How to Get the Sleep You Need When You Work 10+ Hours a Day
It’s difficult to overemphasize the importance of sleep.
You know you need it. But at the same time, it’s one of the easiest things to deprioritize as your life gets busier and your work schedule expands into every empty space on your calendar.
We get it. Almost everyone does it.
That’s why you need a reminder of what deprioritizing sleep in favor of work is costing you.
Read on to learn why skimping on sleep isn’t wise when you’re working 10+ hour days, how doing so affects your productivity and how you can make sure you’re getting enough sleep without reducing your work hours.
How Sacrificing Sleep Affects Your Work
According to some estimates, up toone-third of adults in the US (including high school students) are sleep deprived.
And while it’s common to shrug off feeling tired due to lack of sleep — it’s normal, after all — the reality is that sleep deprivation is having very real effects on your productivity and your work.
To start, when you neglect your sleep, you end up feeling sluggish, highly irritable and less able to solve problems, learn effectively and make good decisions. You also experience a sharp decline in creativity, which has a huge impact on the value you’re able to create as you work.
All of these effects come about because sleep deprivation has a direct impact on your brain and your ability to think and focus.
According to one study, getting five or fewer hours of sleep dramatically impacts your mental performance. To put things into perspective, this level of sleep deprivation is the same as having a blood-alcohol level of 0.06 — so you're essentially working while drunk when you don't sleep enough.
To make matters worse, lack of quality sleep can also cause mood swings, leaving you feeling more negative — which directly contributes to lower productivity.
Now that you know how important sleep is to your work performance, read on to find out how much sleep you actually need — and how to get it.
How Much Sleep Do You Actually Need?
According to a study by the National Institutes of Health, the average person gets by on less than 5 to 6 hours of sleep.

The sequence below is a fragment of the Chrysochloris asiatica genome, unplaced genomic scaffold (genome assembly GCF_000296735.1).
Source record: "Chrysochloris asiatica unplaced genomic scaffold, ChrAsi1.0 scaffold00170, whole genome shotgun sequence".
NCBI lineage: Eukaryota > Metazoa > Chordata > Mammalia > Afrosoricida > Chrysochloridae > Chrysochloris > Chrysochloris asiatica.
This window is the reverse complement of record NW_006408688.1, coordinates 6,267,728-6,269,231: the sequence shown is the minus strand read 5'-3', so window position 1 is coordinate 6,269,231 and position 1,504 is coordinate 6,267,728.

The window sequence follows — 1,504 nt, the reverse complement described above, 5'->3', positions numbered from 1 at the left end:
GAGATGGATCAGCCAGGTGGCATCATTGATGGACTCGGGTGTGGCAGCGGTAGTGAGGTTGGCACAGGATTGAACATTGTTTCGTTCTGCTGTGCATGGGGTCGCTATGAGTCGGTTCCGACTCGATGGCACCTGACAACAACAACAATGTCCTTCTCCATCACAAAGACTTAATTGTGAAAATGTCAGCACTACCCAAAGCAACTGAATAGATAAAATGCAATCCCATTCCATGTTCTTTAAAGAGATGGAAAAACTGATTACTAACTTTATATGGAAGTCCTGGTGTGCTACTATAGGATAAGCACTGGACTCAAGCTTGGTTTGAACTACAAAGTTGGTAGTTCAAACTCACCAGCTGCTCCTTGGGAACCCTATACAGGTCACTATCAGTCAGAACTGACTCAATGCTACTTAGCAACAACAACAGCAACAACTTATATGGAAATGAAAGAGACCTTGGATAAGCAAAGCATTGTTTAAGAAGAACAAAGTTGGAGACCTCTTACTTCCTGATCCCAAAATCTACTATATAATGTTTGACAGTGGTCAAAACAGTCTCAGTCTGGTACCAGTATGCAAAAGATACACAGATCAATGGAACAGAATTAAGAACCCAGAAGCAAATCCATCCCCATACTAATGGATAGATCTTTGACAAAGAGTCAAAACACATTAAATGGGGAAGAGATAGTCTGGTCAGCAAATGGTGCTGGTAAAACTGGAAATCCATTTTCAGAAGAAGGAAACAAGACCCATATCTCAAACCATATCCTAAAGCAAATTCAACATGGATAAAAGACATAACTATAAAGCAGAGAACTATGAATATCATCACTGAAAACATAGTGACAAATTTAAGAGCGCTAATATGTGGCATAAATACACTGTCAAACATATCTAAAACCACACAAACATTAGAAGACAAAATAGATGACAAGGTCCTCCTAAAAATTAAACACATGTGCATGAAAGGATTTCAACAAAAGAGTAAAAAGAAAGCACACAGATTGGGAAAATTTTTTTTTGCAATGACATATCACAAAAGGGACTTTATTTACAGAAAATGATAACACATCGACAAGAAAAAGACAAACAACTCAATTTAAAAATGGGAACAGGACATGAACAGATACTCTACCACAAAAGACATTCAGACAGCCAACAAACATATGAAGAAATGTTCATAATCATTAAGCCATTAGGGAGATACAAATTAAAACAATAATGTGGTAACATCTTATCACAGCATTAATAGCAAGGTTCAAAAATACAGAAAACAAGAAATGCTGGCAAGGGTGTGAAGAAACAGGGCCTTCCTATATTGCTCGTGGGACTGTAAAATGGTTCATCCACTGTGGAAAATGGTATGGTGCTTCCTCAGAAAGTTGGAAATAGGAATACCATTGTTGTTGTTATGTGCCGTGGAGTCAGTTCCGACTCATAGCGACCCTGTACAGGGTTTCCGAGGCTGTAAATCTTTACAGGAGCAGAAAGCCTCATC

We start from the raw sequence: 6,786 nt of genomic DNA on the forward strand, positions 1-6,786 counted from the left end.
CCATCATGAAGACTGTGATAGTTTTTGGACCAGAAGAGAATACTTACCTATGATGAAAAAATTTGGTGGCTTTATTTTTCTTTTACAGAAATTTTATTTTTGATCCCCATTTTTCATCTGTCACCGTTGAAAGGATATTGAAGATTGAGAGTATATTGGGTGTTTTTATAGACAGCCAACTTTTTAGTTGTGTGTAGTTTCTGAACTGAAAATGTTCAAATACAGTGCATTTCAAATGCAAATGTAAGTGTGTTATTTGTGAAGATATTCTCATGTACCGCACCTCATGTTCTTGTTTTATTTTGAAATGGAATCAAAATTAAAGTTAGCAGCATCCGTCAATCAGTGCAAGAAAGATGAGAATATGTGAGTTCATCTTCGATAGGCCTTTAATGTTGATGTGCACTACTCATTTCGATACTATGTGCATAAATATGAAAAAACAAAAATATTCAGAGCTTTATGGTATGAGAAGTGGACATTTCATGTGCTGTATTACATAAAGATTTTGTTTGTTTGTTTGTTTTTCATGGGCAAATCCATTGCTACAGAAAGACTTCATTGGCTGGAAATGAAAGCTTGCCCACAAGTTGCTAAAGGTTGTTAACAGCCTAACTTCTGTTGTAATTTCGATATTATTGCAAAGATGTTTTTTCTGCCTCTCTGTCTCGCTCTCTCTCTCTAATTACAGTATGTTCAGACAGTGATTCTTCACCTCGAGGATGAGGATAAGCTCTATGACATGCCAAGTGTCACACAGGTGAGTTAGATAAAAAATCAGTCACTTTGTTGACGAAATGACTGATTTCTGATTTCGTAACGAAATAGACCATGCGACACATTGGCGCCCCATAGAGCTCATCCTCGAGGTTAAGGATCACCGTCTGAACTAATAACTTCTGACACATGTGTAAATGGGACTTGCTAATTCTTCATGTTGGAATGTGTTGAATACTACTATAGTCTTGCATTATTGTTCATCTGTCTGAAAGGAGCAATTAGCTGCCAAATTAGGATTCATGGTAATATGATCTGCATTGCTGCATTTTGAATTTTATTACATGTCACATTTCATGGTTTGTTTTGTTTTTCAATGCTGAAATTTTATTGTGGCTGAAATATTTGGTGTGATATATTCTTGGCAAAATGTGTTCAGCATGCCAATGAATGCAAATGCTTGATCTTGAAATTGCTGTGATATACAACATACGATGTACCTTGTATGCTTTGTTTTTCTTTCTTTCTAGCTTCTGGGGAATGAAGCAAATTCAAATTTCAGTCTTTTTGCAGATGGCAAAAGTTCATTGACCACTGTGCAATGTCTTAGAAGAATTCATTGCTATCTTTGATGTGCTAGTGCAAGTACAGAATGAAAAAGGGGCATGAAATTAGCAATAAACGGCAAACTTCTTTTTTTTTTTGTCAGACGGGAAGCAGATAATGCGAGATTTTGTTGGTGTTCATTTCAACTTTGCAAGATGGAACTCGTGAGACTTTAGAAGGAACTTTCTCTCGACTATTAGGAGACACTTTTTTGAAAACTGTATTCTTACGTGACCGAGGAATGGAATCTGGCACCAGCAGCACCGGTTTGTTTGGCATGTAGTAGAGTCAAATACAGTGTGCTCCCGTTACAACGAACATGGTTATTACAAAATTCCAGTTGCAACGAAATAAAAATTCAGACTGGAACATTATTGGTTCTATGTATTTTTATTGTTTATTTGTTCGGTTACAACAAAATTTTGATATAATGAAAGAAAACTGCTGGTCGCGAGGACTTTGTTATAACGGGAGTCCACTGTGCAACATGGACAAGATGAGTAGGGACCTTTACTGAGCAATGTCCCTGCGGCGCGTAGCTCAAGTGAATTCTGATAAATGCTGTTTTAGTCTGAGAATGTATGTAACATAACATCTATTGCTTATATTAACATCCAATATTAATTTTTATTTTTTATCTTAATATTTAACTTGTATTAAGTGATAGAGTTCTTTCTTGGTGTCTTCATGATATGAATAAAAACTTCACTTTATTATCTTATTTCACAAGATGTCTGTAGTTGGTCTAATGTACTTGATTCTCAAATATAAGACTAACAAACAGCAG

In our modern, fast-paced world, you’d be forgiven for thinking “5-6 hours? That’s not so bad.”
However, there’s a huge difference between the number of hours of sleep you can survive on and the amount of sleep you need to function at a higher level while you work.
At 5-6 hours of sleep, you’re sleep deprived — which means you’re prone to all of the productivity issues cited in the section above.
While the amount of sleep required by adults varies from person to person, the right amount of sleep for you is likely in the 7-9 hour range. Teens and children, of course, need more than this.
You may feelokay on the surface when you get less sleep than that, but your brain is undoubtedly suffering, whether you realize it or not. You’ll feel — and perform — infinitely better by adding a couple of hours to your nightly snooze.
How to Get Enough Sleep — Without Working Less
There are two effective ways you can combat sleep deprivation without cutting your work hours.
1. Catch up on the Weekends
Don’t want to start going to bed super early on weeknights?
You can catch up on sleep on the weekends by adjusting your sleep schedule via a sleep calculator.
However, there’s one caveat to this method: it’s helpful to keep your sleep and wake times as consistent as possible — which means it’ll likely be beneficial for you to get used to going to sleep a bit earlier than you normally do, even on weekdays.
2. Take Power Naps
Your second option is to take power naps during the day.
According to military research, power naps can effectively replenish your energy reserves and restore your creativity if you didn’t get all of your hours in the night before.
Shoot for one 15-30 minute power nap or two 15-minute naps per day. And remember not to sleep more than 30 minutes at a time, so you don’t wake up feeling groggy.
The good news: many companies and organizations are beginning to understand how important sleep is for boosting productivity — so it’s common for companies to have nap rooms. If your company has a nap room, start using it to stock up on sleep.
Prioritize Your Sleep and Watch Your Productivity Soar
If you’re working 10+ hour days, your work is clearly an important part of your life.
The quality and quantity of your sleep directly impacts your productivity from every angle — so it’s well worth the investment of time and energy it takes to prioritize it. Fortunately, there are ways to do that without impacting your work schedule.
Do you have any other tips for combating sleep deprivation without cutting down on work? Let us know in the comments.
(1) Barnes, CM et al.“Prioritizing Sleep Health: Public Health Policy Recommendations." Perspectives on Psychological Science, www.ncbi.nlm.nih.gov/pubmed/26581727. Accessed on Jan 15. 2020.
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